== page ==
The little dog and I rush out the door again, again wanting to see the Fish Creek delta while the morning light is still good. Okay, that was a human-centric statement. While I wanted to see the delta washed by the kind of light captured by Flemish painters, Aki would have preferred a sleep in. She’s joined up to make sure I don’t get into trouble. It’s still cold enough on the delta for me to need gloves. (Another human-centric statement). The grass not yet touched by the morning sun is covered with a fine frost. Crow caws and eagle screams let everything within a mile that Aki is back in town.
As I watch a solitary swallow thin out the mosquito population, I think about Annie Dillard and her book, Pilgrim at Tinker Creek. She dived deep in what her creek had to offer on each of her many visits. If she lived in our rain forest, what would she make of seeing only one swallow instead of the expected cloud of its kind diving and gliding after flying bugs. The scene might inspire her to get out her copy of Silent Sprintand return each morning in hope of seeing more swallows hunting over the meadow.
Trying on Ms. Dillard’s skin for size, I lead Aki along the creek, watching mallards in twos and threes fly over our heads and those of roosting eagles to the same meadow where I watched to swallow. Would she guess that the flooding tide forced the ducks into the air?
Crows seem to be every where, wading in shallow ponds, bathing in the fast moving creek, pecking their way through meadow grass. So are eagles. A brace of mature eagles keeps watch on each end of the causeway that links the mainland with a small, spruce-covered island. The island seems infested with noisy crows. We inadvertently flush an immature eagle from the edge of the island by walking under its roosting tree. It circles over our head and lands in a different roosting tree. Ms. Dillard might ask what is keeping all these eagles on the parameter of a crow-infested island.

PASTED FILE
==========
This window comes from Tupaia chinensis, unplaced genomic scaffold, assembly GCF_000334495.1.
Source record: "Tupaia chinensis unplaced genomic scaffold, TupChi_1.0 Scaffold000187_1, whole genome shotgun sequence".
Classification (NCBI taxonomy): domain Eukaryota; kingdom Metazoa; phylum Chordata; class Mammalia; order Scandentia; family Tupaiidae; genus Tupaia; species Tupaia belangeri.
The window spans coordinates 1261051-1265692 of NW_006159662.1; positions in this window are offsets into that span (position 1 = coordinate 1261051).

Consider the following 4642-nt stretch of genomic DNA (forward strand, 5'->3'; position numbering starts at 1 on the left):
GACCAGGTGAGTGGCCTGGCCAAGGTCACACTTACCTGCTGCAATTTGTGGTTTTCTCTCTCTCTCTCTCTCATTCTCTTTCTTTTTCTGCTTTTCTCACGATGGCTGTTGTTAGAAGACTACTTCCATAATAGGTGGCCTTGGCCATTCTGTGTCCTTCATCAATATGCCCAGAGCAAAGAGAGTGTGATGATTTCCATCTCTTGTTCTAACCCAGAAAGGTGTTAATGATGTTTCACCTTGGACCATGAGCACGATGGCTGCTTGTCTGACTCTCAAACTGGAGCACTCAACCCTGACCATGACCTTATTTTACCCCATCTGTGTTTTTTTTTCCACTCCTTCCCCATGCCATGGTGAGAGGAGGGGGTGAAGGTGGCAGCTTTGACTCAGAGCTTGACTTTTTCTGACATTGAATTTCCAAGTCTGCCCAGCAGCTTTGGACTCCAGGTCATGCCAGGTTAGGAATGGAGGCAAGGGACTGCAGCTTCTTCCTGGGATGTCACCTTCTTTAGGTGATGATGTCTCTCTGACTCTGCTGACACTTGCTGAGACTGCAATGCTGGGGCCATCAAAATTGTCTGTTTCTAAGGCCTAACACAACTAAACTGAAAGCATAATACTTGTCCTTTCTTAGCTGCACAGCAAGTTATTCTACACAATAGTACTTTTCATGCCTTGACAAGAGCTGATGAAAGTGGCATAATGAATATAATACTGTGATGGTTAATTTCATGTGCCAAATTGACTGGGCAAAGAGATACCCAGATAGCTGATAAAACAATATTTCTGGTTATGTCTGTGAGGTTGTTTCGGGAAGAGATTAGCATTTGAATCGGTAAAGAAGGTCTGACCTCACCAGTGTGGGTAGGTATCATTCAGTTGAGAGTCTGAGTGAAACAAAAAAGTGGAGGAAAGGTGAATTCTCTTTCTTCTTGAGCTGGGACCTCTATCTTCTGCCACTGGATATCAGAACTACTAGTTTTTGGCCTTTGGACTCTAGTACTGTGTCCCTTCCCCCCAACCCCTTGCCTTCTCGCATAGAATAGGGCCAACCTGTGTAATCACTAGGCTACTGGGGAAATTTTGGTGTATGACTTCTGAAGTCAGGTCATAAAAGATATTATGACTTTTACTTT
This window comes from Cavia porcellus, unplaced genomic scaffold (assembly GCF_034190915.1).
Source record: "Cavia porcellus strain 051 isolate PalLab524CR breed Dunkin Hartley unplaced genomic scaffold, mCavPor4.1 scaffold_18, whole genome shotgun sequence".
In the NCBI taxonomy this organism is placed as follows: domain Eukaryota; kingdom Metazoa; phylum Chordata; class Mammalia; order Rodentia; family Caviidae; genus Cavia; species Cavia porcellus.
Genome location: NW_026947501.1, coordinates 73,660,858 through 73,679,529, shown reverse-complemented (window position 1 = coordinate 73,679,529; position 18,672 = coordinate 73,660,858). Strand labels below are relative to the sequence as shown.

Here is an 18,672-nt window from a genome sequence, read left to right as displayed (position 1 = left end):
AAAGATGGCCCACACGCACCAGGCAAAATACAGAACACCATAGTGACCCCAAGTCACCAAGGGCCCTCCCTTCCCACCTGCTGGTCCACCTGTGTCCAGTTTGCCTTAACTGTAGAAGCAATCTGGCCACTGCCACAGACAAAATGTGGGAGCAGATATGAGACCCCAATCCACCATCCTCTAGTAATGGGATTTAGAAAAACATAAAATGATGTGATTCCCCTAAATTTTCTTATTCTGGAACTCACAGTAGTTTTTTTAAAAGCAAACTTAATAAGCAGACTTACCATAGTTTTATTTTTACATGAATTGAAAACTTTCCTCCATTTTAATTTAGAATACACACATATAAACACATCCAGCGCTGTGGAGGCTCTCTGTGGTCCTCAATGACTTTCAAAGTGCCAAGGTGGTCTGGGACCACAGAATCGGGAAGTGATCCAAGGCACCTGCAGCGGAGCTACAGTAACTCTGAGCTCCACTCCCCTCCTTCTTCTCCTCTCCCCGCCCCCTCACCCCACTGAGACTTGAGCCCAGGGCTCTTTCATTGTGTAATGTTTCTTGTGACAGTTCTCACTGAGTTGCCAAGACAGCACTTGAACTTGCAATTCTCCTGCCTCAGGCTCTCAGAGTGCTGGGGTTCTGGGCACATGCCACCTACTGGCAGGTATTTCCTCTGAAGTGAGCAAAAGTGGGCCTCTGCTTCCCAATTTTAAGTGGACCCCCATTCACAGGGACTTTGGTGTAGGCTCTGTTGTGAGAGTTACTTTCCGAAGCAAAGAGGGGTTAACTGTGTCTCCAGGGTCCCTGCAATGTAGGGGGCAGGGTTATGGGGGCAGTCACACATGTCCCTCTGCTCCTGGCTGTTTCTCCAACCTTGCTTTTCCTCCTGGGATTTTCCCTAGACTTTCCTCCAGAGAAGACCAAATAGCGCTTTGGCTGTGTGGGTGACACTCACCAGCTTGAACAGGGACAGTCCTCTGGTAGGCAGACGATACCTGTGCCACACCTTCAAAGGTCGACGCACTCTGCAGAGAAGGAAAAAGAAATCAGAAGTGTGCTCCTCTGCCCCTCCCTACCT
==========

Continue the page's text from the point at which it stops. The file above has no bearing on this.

Aki gives me her worried look, something she conveys by flexing her eyebrows. She doesn’t care about natural philosophy or biology or Annie Dillard. She was touched by the shadow of a predator. “Time,” the ten-pound-poodle-mix seems to say, “to go.”
Aki’s heading up Mount Roberts. So are three of her humans. It seems like every family in Juneau is climbing the mountain too. There are even a few tourists off the first cruise ship of year using the trail. Aki is in doggie heaven because many of the humans have brought their pups.
I should be happy to share the mountain with so many people. But I’ve become addicted to solitude and I am not getting it today. It’s too bad I’m preoccupied and grumpy. Otherwise I could fully appreciate the sunlight dappling the forest floor, shinning spotlights on emerging ferns. I’d probably get a kick out of the ravens flying low over our heads as they imitate the beep beep sound of an unlocking Subaru hatchback.
I left the house this morning without brushing my teeth. Aki looked puzzled but still joined me in the car. Most days at this hour she’d still be curled up and asleep. A feeling, not a phone call or Facebook tip drew me out the door. I just knew that something magical was happening where the woods of northern Douglas Island touched the sea.